The Oasis had been undergoing maintenance and repairs while in dry-dock in Rotterdam when 45  inspectors from the Netherlands labor department boarded the ship. The inspectors determined that as many as 124 ship employees were not part of the regular crew and the cruise line should have Keppel Verolme - Oasis of the Seasapplied for work permits for them.

The finding of the Dutch labor inspectors (“arbeidsinspectie”) led to a  €1,000,000 fine. This was an unprecedented action by a port state enforcing their local labor regulations against a large cruise company.

I asked at the time that “it remains to be seen whether Rotterdam receives any more work from Royal Caribbean in the future.”

Upon notice of the fine, Royal Caribbean quickly decided that the dry-dock repairs needed for its sister ship, the Allure of the Seas, would be performed in Cadiz, Spain. Since then, Royal Caribbean has avoided any maintenance of its ships in Rotterdam. Just last month, Royal Caribbean sent the Brilliance of the Seas from Amsterdam to a shipyard in Hamburg, Germany.

Royal Caribbean had used the shipyard extensively in the past, including projects like stretching and installing a mid-body section in the Enchantment of the Seas back in 2005.

The CEO (Kommer Damen) of the shipyard in question (Damen Shipyards, formerly Keppel Verolme), recently criticized the fine in a Dutch newspaper, Maritiemnieuws (auto translate via Google Chrome).  Mr. Damen was interviewed in the Dutch VNO-NCW opinion forum.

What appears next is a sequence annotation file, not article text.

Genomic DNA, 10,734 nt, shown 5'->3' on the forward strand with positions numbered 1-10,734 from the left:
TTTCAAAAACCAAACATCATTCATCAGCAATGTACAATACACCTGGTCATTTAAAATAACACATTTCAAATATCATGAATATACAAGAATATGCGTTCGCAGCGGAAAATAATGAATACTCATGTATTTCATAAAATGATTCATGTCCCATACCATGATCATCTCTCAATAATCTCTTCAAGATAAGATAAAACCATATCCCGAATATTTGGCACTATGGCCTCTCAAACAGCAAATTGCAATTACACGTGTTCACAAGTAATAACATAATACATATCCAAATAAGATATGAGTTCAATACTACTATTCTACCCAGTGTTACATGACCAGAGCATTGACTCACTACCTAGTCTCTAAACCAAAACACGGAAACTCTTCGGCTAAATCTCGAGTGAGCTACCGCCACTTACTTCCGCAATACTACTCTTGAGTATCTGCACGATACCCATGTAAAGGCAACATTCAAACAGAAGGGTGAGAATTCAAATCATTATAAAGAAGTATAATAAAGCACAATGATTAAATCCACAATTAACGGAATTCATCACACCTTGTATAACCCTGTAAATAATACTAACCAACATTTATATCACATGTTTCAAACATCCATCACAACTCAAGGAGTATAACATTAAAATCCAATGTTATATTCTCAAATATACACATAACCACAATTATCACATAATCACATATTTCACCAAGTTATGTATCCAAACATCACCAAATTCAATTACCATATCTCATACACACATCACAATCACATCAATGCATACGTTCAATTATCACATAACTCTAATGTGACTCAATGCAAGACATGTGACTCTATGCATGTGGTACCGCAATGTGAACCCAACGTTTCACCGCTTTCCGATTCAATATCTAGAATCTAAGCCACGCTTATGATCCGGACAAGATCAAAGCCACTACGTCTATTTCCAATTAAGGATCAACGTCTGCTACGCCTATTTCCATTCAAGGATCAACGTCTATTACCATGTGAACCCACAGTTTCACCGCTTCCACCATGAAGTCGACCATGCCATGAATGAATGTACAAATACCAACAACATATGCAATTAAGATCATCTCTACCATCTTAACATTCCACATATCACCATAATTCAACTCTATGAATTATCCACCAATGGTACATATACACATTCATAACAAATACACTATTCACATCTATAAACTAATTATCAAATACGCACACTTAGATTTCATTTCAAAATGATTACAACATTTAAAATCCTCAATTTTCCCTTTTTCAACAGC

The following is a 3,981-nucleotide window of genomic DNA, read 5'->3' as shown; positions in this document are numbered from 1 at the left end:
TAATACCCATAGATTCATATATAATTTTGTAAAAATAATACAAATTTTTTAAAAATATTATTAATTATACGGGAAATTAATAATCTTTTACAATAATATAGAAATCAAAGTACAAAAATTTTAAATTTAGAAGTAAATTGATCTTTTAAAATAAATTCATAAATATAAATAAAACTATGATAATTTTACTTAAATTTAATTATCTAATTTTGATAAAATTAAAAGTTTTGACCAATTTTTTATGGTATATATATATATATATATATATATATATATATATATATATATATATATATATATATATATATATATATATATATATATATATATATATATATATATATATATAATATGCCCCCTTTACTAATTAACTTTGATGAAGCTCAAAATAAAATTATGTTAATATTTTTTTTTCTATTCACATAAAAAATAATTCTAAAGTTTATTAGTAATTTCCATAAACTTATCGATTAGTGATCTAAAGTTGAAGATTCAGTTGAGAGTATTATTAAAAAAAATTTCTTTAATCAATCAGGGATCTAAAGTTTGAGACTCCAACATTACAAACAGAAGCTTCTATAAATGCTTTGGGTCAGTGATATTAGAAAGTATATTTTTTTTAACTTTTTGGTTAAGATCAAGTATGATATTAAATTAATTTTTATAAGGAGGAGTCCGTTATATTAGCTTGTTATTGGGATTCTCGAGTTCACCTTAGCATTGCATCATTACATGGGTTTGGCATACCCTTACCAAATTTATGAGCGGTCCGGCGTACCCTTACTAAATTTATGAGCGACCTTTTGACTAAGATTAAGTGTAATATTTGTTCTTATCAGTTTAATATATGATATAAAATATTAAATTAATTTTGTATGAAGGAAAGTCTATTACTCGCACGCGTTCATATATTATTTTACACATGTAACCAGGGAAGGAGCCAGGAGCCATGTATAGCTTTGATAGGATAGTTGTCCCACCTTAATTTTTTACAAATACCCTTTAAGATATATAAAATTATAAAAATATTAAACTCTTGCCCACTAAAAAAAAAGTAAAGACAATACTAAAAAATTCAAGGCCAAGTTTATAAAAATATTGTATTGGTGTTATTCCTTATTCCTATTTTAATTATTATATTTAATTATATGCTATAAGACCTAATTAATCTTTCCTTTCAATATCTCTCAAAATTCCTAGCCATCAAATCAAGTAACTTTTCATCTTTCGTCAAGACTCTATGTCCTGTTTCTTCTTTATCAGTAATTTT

Mr. Damen essentially stated that the strict enforcement of the labor regulations of the Netherlands caused the shipyard to lose up to “about 1 billion euros” over the past 4 years. Mr. Damen characterized the fine as “simply unwise policy.” The opinion piece states that Royal Caribbean allegedly objected to and did not pay the labor fine.

Mr. Damen explained that, in his opinion, it is “entirely customary” for foreign shipowners to deploy their own ship employees (“riding crew”), as opposed to local employees employed by the shipyards, during maintenance projects. But, as Mr. Damen further argues, only the Dutch labor inspectors interpret and enforce the international regulations for labor on board ships in such a way that it is not possible to employ over a hundred ship employees not hired pursuant to the local labor laws. He cites the situation in countries such as Germany or France, where the the local inspectors permit the shipping companies to fly in extra crew for specialized projects taking place at shipyards.

We originally reported that Royal Caribbean had employed over 100 ship employees (and as many as as 77 Filipinos) to work on the Oasis of the Seas project during the dry-dock in Rotterdam. The cruise line was reportedly working these crew members as long as 16 hours a day (far in excess of the Dutch labor regulations) and likely for a fraction of what would have been paid to Dutch workers.